Cocktails come in all colors these days, from grenadine pink and beet juice red to the delicate lavender of crème de violette, Chartreuse green and whiskey’s burnished, oaky tones. But black? I hadn’t even considered that one until I stopped by Jax Fish House & Oyster Bar on the Country Club Plaza, where lead bartender Kenny Cohrs slid his From the Deep across the gleaming white bar.
The combination of tequila, lemon juice, agave syrup and egg white was familiar, but not the opaque, inky color imparted by Cohrs’ now not-so-secret ingredient: squid ink.
The effect was startling, at least until I remembered that Jax is all about sustainability. That ethos extends to putting every usable scrap of seafood to delicious use, Cohrs says, including the ink cephalopods such as squid squirt into the water as a sort of escape mechanism.
Spanish and Italian chefs have long collected squid ink and used it in pasta, risotto and other dishes. Jax does the same, and when Cohrs came across it one day, he immediately recognized its cocktail potential.
Never miss a local story.
“You come up with a lot of cool, unique things by rummaging through the kitchen,” he says. “Squid ink was readily available, so why not use it?”
Jax’s kitchen reduces the ink to a thick paste, and Cohrs snapped the lid off the plastic container to let me take a look. It was gleaming and unctuous, with a clean aroma that was more ocean than fish.
“It’s like when you’re driving along the coast, and you park your car, get out and smell the sea air,” says Cohrs, who thins the paste with water, salt and agave syrup to make a more mixable tincture.
Similarly, squid ink in no way makes Cohrs’ cocktail taste fishy. Instead, it imparts a salinity that’s completely in step with the current taste for savory drinks. Bartenders in New York, Washington, D.C., and elsewhere seem to like pairing squid ink with vodka, but Cohrs went instead with tequila. He chose Tequila Ocho Plata, an unaged single estate tequila with earthy spice and roasted agave flavors. Lemon juice brightens the mix, a bit more agave adds vegetal sweetness. And a single egg white creates a charcoal-hued, frothy layer over it all.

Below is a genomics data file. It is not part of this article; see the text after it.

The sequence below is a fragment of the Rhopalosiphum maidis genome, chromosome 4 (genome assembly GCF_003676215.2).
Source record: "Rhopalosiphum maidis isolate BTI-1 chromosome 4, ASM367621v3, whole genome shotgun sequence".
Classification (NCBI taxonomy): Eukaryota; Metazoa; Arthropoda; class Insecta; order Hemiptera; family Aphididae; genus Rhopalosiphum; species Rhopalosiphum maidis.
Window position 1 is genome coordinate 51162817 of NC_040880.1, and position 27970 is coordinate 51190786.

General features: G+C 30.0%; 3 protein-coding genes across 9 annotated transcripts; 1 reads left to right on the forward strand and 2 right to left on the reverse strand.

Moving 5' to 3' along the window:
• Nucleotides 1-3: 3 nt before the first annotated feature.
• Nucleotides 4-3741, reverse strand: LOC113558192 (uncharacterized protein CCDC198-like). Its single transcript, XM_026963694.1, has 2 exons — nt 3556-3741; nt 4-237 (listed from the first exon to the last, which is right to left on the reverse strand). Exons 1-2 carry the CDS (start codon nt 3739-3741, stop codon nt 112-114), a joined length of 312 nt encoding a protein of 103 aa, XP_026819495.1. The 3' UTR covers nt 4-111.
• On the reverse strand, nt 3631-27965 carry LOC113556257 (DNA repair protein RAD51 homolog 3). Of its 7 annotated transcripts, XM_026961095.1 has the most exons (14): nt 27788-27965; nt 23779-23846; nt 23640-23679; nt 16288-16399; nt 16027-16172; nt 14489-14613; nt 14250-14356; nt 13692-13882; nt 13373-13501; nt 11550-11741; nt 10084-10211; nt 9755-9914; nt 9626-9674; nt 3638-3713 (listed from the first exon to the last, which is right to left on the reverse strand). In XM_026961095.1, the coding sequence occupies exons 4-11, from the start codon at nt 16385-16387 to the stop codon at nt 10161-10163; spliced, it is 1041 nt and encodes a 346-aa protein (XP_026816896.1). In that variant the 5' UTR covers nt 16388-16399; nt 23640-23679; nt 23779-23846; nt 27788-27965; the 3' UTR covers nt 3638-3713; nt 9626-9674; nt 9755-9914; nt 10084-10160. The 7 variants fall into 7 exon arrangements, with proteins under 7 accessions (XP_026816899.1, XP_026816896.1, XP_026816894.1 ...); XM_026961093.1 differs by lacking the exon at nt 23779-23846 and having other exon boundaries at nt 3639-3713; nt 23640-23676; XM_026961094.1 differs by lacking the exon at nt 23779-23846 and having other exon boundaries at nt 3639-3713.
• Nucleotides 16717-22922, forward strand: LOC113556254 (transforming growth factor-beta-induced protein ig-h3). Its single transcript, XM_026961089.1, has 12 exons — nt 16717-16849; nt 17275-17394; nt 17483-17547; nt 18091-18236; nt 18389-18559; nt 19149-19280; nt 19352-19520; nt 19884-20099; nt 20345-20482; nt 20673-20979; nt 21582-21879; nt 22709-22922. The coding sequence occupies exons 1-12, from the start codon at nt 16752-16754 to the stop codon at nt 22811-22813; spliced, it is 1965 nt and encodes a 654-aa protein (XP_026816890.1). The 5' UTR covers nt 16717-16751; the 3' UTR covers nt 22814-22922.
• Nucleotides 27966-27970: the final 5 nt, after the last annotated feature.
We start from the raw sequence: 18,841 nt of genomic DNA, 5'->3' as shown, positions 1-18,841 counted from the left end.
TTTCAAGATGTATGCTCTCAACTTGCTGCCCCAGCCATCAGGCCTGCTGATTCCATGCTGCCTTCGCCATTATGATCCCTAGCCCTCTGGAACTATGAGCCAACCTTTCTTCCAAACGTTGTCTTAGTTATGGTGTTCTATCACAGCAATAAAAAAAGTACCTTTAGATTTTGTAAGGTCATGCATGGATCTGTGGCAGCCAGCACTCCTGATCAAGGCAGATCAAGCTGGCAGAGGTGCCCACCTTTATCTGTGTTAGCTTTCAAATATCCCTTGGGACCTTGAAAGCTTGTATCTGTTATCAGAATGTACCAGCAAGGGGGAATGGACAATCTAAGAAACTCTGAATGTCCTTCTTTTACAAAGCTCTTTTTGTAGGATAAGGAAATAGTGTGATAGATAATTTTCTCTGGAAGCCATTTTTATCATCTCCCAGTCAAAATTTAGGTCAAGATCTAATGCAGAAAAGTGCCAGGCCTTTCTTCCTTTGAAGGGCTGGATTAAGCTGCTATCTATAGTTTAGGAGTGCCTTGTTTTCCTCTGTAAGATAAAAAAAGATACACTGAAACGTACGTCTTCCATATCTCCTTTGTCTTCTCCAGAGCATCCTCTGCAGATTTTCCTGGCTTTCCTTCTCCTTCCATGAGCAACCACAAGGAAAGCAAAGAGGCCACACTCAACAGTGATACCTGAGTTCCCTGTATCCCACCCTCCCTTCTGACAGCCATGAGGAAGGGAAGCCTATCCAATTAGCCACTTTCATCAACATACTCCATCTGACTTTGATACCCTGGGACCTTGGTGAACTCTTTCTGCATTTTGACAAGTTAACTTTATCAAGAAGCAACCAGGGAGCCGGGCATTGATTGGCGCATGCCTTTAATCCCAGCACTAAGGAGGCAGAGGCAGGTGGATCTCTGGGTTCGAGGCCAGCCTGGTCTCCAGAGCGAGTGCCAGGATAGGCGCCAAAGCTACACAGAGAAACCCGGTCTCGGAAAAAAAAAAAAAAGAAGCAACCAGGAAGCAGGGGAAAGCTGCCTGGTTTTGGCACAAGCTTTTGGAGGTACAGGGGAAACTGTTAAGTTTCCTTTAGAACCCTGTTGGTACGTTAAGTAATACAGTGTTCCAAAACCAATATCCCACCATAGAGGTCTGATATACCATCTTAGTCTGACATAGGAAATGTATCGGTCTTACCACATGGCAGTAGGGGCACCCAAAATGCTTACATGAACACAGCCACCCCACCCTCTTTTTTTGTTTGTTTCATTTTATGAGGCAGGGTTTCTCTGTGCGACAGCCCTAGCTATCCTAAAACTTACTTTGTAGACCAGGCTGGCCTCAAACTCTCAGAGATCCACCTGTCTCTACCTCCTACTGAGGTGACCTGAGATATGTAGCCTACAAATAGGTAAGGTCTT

“When I put it all together, it really seemed to work flavor-wise,” says Cohrs, who is also a partner in beverage consulting company Liquid Minded Concepts. “The saltiness, and that textural creaminess from the squid ink concoction, it all comes together.”
From the Deep
This recipe may remind you of a margarita, but the squid ink lends a saline freshness that is as memorable as the drink’s black color, says Kenny Cohrs, lead bartender of Jax Fish House & Oyster Bar.
Makes 1 drink
1/4 ounce squid ink tincture (see note)
3/4 ounce lemon juice
1/2 ounce agave syrup
1-1/2 ounces Tequila Ocho Plata
1 egg white
lemon peel cut in a wide swath, for garnish
Combine squid ink tincture, lemon juice, agave syrup, tequila and egg white in a cocktail shaker; fill part way with ice. Shake until cold. Strain cocktail into a fresh cocktail shaker. Shake again, this time without ice (a process Cohrs calls reverse shaking and that he says makes the egg white foamier). Strain into a martini glass. Twist the swath over the cocktail and place on the edge of the glass as a garnish.
Note: Cohrs gets his squid ink paste from the Jax kitchen, and then dilutes one part paste with four parts water. He then adds a dash of salt and a bit of agave syrup to create his tincture. You can purchase squid ink paste at Amazon.com (save the ink if you’re cleaning whole squid) and experiment to find your own preferred balance of saline sweetness.